act of recognition is a mere question of time. If the fact be as stated, the tendency of the act of recognition would be to prevent the further continuance of an unnecessary war and the useless effusion of blood. It may well be doubted, if under such circumstances the nation which thus refuses to throw the moral weight of its influence in the scale of peace, does not share in some of the responsibilities for the continuance of an unnecessary war, which it might have done something to conclude without risk or injury to itself. Indeed, it may be said without exaggeration that France has a deep material and political interest in the establishment of the independence of the Confederate States. It is the event of all others which would give the most satisfactory solution to the great question of cotton supply for the manufacturing nations of Europe. That the great source of the production of this raw material which enters so largely into the manufacturing industry of Europe has been found in the Confederate States of America is an undoubted fact. That this will continue to be the case for a long time to come is in every way probable, for no other country presents the same combination of soil, climate and trained labor which is all essential to the successful production of cotton. If our country is to be the great source for the supply of this article so indispensable to the manufacturing industry of the world, the nations of the earth have the deepest interest in placing it in a position of independence and impartiality in regard to the distribution of the raw material for which the demand is so immense. If any one country is to have a virtual monopoly of the supply of raw cotton, then the world would have the deepest interest in opening it to the easy and equal access of all mankind. Such would be the case, if the depository of this great interest should be found in a country on the one hand strong enough to maintain its neutrality and independence, and on the other committed by its interests to the policy of Free Trade and an untrammeled intercourse with all the world. Such would be the precise position of the Confederate States when once their independence was achieved; and as a proof that this would be the natural tendency of their policy, we have only to look to their early legislation which reduced the duties on imports to the lowest rates consistent with their necessities for revenue, and opened their coasting trade to the free and equal competition of all mankind. Nor is cotton the only great staple of which the Confederate States are likely to become not the sole, but one of the chief depositories upon terms of equality to all the world. Tobacco, sugar, rice and naval stores are to be added to the catalogue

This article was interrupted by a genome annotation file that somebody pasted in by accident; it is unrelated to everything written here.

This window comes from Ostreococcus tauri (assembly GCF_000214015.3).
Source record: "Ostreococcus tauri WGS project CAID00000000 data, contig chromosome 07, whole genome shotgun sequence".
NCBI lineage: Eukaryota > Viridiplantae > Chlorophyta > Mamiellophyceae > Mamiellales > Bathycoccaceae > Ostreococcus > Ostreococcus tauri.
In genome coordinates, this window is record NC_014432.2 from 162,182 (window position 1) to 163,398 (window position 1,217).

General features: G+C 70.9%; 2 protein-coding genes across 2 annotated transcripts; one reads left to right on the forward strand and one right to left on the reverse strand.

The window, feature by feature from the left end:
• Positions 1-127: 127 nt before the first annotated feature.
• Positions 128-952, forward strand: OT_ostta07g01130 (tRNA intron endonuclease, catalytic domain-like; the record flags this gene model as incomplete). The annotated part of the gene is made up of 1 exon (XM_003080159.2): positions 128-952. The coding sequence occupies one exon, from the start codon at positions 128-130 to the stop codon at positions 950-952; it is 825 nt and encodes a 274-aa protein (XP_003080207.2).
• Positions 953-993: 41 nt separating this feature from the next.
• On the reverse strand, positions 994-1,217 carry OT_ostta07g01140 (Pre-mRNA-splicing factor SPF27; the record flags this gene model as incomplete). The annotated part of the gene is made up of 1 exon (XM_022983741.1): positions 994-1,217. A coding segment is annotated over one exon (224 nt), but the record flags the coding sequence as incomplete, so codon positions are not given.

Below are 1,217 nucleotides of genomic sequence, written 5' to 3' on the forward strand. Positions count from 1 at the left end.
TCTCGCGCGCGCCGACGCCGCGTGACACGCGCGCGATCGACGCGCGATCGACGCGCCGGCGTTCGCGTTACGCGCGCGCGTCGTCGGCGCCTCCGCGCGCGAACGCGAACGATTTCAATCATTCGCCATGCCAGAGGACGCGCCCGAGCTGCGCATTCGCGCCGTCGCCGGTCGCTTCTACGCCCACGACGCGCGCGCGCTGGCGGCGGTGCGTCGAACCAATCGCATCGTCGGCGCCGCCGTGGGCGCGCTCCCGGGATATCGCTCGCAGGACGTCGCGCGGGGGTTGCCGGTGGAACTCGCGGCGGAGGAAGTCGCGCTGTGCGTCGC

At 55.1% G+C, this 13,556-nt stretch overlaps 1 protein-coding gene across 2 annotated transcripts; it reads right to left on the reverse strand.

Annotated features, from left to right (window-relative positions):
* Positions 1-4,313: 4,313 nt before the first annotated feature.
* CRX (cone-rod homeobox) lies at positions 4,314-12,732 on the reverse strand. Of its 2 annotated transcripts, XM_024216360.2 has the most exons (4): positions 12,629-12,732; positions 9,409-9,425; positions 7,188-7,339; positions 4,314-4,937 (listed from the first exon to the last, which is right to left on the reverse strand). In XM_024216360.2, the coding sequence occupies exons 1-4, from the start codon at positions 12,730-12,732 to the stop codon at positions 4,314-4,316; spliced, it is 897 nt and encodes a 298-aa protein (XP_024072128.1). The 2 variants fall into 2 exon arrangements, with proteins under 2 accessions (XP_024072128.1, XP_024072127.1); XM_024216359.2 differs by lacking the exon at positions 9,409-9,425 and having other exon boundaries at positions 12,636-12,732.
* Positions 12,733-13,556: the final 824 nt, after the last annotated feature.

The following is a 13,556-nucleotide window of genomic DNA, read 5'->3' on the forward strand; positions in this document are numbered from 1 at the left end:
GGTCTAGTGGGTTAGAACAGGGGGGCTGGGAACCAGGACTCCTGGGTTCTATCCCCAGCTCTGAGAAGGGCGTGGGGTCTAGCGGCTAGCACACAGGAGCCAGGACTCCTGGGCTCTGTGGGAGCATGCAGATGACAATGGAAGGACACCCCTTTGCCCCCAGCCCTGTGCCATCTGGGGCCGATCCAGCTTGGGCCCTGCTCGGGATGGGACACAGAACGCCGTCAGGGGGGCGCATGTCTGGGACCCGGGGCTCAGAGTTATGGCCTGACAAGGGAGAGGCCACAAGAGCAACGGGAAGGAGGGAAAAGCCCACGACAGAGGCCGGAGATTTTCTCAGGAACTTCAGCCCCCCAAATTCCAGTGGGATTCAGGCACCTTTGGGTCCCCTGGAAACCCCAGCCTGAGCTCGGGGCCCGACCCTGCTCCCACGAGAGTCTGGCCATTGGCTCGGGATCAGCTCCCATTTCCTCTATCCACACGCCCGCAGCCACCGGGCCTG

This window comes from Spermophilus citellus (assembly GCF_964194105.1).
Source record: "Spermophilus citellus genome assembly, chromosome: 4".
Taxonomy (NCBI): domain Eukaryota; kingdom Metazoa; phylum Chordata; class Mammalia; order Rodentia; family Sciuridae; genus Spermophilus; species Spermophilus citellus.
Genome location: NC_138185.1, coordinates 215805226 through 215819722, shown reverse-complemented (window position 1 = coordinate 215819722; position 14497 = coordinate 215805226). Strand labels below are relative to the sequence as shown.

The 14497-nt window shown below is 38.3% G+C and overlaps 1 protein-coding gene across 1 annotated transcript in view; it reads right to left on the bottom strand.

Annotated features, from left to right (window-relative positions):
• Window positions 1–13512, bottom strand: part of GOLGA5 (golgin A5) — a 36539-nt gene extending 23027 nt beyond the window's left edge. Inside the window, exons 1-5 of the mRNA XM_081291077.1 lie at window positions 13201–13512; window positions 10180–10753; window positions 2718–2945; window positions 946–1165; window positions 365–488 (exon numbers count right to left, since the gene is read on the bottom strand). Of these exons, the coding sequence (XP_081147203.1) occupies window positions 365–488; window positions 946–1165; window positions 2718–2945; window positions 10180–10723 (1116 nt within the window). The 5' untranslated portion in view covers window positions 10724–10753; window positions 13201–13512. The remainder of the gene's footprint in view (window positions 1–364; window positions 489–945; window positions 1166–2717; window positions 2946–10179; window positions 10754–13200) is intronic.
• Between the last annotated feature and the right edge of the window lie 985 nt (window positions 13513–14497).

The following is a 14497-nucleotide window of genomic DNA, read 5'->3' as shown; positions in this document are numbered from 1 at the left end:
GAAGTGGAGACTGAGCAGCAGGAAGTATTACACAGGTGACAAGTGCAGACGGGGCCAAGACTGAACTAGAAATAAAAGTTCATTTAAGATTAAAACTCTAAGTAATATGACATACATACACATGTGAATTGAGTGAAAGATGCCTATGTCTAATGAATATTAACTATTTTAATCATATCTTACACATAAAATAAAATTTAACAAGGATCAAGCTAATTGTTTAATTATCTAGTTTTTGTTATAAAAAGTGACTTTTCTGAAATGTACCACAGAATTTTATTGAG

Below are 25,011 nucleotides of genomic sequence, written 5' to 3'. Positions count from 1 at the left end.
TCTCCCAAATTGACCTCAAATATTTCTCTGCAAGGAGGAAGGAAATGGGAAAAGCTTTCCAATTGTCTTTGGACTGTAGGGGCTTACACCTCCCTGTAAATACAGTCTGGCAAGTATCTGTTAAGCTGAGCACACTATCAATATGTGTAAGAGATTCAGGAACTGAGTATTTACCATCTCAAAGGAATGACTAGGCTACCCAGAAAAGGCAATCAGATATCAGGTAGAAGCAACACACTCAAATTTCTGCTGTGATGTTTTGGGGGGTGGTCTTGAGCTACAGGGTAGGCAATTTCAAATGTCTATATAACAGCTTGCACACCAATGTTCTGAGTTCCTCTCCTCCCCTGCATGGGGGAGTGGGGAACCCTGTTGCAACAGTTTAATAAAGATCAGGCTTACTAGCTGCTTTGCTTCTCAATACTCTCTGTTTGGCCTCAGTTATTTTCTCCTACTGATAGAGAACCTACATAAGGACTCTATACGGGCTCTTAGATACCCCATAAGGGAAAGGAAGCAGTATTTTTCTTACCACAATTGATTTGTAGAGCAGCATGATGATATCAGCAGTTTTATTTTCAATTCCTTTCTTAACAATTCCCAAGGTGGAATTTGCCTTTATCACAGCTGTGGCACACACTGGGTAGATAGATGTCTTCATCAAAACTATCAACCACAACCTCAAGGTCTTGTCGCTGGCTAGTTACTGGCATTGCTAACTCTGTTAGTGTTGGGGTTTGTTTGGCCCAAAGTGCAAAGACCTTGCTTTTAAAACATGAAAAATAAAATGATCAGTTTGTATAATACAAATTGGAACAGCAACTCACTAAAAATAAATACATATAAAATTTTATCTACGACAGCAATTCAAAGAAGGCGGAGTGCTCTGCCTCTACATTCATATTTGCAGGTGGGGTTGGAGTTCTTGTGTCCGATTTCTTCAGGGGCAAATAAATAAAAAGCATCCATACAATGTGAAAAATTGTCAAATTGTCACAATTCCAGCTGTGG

This text is part of:
Table of Contents:
General Ewell at First Manassas .
Colonel Campbell Brown 's reply to General Beauregard .
The Merrimac and the Monitor —Report of the Committee on Naval Affairs.
Report: [to accompany bill H. R. 244 .]
Official reports of the battle of Gettysburg .
Report of Colonel Bryan Grimes , of Fourth North Carolina .
Operations of detachment from Cashtown to Williams -Port—report of Major Charles Richardson .
From the Rapidan to Spotsylvania Courthouse .
Report of General R. S. Ewell .
Report of General A. L. Long , from 4th to 31st of May , 1864 .
Evacuation of Richmond .
Reunion of the Virginia division Army of Northern Virginia Association.
Orations at the unveiling of the statue of Stonewall Jackson , Richmond, Va. , October 26th , 1875 .
Governor Kemper 's address.
The battle of Honey Hill .
Battle of Chickamauga .
Report of Brigadier-General B. R. Johnson .
Letter from General Hagood on recapture of a flag.
The cavalry affair at Waynesboro .
General Sherman 's method of making war.
Letter from Colonel Stone .
Gleanings from General Sherman 's despatches.
The Wee Nee Volunteers of Williamsburg District, South Carolina , in the First ( Gregg 's) Regiment—Siege and capture of Fort Sumter .
The Kilpatrick - Dahlgren raid against Richmond .
Statement of Lieutenant Bartley , of the United States signal corps .
The Confederate account.
Authenticity of the Dahlgren papers.
The opening of the lower Mississippi in April , 1862 -a reply to Admiral Porter .
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